The steering system may well be the most overlooked and neglected system on your boat. That’s because it tends to work. That is, until it doesn’t, which is usually in a narrow shipping channel or at two in the morning offshore. When steering fails, the voyage ends. So, it makes real sense to regularly inspect, maintain and upgrade your steering systems.
For most of us, the system will involve one or two wheels on pedestals, and a chain inside the pedestal that runs over a chain gear with both ends attached to wire cables. You may have a pull-pull system that is a little different; or, you may have rod system that runs through universal joints to the quadrant. Each will have a quadrant of some type on the rudder post that is kept in place by a metal key and bolts. You may also have a small tiller on the rudder shaft that is attached to the autopilot.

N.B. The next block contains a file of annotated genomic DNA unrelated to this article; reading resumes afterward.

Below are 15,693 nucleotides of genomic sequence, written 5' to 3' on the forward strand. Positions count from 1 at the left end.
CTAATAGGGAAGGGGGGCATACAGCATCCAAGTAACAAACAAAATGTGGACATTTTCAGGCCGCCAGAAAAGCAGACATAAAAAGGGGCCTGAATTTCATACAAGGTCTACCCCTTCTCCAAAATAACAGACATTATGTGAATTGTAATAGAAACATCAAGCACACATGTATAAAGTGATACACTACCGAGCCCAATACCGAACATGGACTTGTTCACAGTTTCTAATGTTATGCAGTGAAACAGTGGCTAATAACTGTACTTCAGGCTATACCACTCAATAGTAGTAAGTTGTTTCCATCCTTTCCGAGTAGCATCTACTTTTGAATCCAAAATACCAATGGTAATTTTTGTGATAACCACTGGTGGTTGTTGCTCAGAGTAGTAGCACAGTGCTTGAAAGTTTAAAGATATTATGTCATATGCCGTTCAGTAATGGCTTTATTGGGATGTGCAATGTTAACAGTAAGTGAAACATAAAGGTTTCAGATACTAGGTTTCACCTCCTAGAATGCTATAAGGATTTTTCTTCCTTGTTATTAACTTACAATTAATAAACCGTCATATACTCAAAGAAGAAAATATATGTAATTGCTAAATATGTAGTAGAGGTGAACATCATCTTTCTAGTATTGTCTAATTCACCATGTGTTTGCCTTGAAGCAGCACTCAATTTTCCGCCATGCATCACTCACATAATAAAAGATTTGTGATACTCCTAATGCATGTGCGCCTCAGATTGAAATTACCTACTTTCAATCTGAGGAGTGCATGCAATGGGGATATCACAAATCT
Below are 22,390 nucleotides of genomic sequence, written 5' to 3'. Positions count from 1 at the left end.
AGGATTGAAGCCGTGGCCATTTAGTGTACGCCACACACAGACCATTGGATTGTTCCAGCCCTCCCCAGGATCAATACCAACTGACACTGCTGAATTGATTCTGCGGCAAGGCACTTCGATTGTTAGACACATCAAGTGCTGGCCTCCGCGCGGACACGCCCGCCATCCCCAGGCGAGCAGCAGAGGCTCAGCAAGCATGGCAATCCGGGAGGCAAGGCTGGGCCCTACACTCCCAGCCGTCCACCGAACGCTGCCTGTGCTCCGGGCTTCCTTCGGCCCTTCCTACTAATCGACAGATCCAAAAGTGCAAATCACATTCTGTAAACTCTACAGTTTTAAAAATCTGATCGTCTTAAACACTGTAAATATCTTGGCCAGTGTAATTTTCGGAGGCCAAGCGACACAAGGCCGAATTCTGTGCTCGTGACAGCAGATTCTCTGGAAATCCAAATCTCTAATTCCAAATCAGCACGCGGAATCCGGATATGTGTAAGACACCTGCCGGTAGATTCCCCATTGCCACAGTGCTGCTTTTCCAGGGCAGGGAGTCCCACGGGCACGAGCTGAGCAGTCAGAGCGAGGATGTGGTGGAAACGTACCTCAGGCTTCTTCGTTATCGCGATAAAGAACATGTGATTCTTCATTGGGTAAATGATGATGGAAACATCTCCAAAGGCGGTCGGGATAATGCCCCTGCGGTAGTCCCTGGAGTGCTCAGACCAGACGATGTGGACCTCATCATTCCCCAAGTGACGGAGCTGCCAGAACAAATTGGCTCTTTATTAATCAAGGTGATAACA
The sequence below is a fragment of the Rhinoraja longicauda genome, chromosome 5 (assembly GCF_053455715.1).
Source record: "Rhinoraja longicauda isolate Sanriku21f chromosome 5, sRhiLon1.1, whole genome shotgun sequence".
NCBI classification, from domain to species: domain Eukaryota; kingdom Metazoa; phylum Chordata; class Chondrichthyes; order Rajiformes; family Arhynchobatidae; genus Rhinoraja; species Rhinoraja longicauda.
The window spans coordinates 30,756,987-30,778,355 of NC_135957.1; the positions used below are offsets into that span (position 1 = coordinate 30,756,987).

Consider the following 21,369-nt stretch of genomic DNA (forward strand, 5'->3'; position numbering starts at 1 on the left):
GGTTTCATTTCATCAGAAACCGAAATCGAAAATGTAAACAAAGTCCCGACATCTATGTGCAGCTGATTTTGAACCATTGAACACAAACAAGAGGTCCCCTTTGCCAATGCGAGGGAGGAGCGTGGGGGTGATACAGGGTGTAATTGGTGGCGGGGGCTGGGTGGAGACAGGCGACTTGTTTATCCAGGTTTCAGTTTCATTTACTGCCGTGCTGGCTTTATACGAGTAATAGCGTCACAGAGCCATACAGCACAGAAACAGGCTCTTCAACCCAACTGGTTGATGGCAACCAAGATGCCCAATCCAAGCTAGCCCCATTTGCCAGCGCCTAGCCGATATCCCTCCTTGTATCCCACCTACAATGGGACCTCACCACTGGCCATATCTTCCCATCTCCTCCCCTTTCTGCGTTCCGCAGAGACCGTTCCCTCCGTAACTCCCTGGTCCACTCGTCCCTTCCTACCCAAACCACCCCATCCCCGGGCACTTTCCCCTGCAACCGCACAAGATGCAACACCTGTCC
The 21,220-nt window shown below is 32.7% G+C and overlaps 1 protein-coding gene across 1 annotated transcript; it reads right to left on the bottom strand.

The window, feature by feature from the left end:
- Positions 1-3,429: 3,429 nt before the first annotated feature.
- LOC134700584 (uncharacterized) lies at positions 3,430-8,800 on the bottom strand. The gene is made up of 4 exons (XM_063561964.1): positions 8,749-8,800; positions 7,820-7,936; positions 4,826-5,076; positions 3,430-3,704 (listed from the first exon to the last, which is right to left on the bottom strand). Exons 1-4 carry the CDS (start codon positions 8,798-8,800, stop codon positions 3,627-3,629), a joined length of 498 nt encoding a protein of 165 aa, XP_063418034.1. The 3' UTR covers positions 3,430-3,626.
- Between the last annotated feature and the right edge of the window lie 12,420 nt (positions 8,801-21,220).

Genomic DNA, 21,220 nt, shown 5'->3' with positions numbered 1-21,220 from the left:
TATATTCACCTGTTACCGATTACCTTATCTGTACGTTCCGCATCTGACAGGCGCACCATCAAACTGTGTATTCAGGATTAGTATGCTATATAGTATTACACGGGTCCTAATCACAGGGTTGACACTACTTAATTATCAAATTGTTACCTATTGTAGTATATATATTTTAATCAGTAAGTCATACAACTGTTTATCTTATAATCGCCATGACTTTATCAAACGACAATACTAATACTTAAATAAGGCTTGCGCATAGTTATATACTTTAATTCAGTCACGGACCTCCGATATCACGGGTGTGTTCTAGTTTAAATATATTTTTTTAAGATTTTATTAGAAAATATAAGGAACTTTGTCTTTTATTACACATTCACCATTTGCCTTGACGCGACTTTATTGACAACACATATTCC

When you inspect the steering, check all of the cable attachments and the sheaves where a cable turns on its route to the quadrant. Keep all moving parts well greased and free from chafe or obstruction. The cables of a wire system should be tight so there is no play as you turn the wheel, but not so tight that the sheaves are under load. On rod systems, make sure the universal joints and mounting brackets are clean, greased and secure.
On the quadrant, make sure that the cables or rods are well secured, that the bronze casting has no cracks, that the key is secure and not corroded, and that the bolts are tight. Use Loctite on these bolts to keep them in place and corrosion free. Check your rudder bearings whenever you haul the boat for bottom paint and replace them if they are worn and loose around the rudder post. Carry spare cables or rod sections and look after the quadrant and bearings and the steering system will look after you for years.
Also, if you don’t already have one, think about investing in wind vane steering that will take over if something were to happen to your main steering system while at sea.